See here for detailed information:

See here for a trip report from the West coast of Moskenes in 2014.

See here for photos from the West coast of Moskens island.



Why risk is necessary

Why would anyone in their right mind paddle in 4 meter waves or rockhop over skerries in their sea kayak?  “Because it’s there” said Mallory when talking about his ascent of Mount Everest in 1924. It seems that thrill addiction and adventure is something we humans can enjoy even though risk is present.

The sensation of thrill comes when  endorphins (a hormone-like chemcial) are released into the bloodstream during stressful experiences. Endorphins resembles narcotics such as opium, only without the negative side effects. Humans need a certain amount of stress in their lives to maintain the level of endorphin secretion we have become used to. Some have enough stress as it is, while others have greater needs and seek out stimulation through risk taking adventures.

The brain’s level of arousal depends on the amount of information the brain is receiving. An experienced sea kayaker paddling on flat water might be underaroused. A new sea kayaker paddling in 2 meter waves might be overaroused. This suggest that there exists a level of optimal arousal for each individual.

Optimal arousal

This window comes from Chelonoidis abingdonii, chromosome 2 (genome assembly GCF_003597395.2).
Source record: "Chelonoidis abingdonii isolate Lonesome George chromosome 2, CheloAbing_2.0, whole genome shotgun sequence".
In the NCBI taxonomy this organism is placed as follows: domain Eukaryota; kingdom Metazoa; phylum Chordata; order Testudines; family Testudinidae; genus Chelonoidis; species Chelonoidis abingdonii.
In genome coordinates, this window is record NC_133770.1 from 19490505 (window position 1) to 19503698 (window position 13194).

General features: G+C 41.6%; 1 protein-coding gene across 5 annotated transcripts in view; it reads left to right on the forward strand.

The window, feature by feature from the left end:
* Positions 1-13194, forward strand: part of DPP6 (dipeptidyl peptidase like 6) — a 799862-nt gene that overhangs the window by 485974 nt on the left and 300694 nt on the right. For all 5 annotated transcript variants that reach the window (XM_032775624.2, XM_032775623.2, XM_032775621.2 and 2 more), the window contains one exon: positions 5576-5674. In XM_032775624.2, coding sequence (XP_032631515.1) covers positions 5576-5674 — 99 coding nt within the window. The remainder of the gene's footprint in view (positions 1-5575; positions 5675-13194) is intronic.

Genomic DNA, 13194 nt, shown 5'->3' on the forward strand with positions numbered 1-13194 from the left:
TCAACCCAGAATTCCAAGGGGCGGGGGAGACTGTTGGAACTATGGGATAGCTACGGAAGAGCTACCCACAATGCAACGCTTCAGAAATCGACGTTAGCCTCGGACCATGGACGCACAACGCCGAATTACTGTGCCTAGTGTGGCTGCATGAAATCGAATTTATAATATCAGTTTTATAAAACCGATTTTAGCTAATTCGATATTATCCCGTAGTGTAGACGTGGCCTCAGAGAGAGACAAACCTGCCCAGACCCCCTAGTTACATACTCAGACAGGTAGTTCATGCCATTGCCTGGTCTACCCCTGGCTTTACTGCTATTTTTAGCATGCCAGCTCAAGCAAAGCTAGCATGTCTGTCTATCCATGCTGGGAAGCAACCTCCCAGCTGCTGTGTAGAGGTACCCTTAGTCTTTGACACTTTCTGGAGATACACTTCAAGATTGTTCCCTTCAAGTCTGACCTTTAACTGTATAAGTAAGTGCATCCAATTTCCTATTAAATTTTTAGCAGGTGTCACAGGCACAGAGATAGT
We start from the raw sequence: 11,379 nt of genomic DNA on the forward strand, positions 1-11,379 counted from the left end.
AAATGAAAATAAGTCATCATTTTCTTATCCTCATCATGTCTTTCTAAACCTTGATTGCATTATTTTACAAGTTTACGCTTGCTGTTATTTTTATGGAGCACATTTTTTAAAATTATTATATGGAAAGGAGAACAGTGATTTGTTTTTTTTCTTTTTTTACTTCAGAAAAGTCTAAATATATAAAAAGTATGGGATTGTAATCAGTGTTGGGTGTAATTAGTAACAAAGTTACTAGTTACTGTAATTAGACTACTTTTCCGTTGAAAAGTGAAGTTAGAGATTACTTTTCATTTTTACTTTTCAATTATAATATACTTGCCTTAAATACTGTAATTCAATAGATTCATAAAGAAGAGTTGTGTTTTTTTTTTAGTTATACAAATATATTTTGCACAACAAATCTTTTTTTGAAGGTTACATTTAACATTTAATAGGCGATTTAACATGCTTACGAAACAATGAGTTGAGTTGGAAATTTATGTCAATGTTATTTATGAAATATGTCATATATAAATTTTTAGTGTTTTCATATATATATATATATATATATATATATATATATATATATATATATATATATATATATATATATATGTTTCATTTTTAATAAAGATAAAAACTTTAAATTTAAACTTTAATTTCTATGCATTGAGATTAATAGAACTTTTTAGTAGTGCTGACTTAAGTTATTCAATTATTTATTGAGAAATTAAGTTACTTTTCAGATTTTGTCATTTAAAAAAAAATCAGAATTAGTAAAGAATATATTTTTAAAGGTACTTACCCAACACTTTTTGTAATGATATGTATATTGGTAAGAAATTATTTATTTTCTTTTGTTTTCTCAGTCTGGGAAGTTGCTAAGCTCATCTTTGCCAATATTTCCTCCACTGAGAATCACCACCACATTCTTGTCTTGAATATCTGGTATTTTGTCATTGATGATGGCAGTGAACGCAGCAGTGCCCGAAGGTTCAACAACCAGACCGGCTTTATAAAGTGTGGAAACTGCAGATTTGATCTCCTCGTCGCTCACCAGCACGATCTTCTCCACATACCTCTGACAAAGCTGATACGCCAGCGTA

Optimally aroused

Stages of adventure
Colin Mortlock proposes four stages of adventure a person can experience in outdoor activities:

Play: Absence of fear, fun or boring.
Adventure: Some fear, participant is in total control but challenged.
Frontier adventure: High degree of fear, risk of physical harm and lack of complete control.
Misadventure: Too much fear and failure is likely. Dissatisfaction, physical and psychological damage is likely.

A representation of Mortlock's stages of adventure
A representation of Mortlock’s stages of adventure

“You learn good judgement from experience; you gain experience from poor judgement” – Reg Lake

The qoute above indicates experience is hard to gain without some risk involved. The key is to gain experience without getting into serious trouble.

Sea kayaking involves risk, but so does everything else in life. With too little risk the experience becomes boring, with too much risk the experience becomes dangerous. Risk is therefore necessary to make your experience interesting, challenging and valuable for learning. If you remain within your comfort zone and play you will not grow as a sea kayaker. If you constantly find yourself in misadventures you are likely to stop sea kayaking. With a mix of frontier adventure and adventure you are likely to increase your competence level as you adapt and master new risk levels.


Source: Simon Priest & Michael A. Gass “Effective Leadership in Adventure Programming”.

Remote beaches in Lofoten

Here’s a short review of some great beaches on the west coast of Moskenes island in Lofoten.

The west coast of Moskenes island is remote and isolated with no roads. Access to these beaches is only through hiking, sea kayaking or boat.

All of these beaches used to have settlements before the inhabitants moved to more central areas in the 1950s.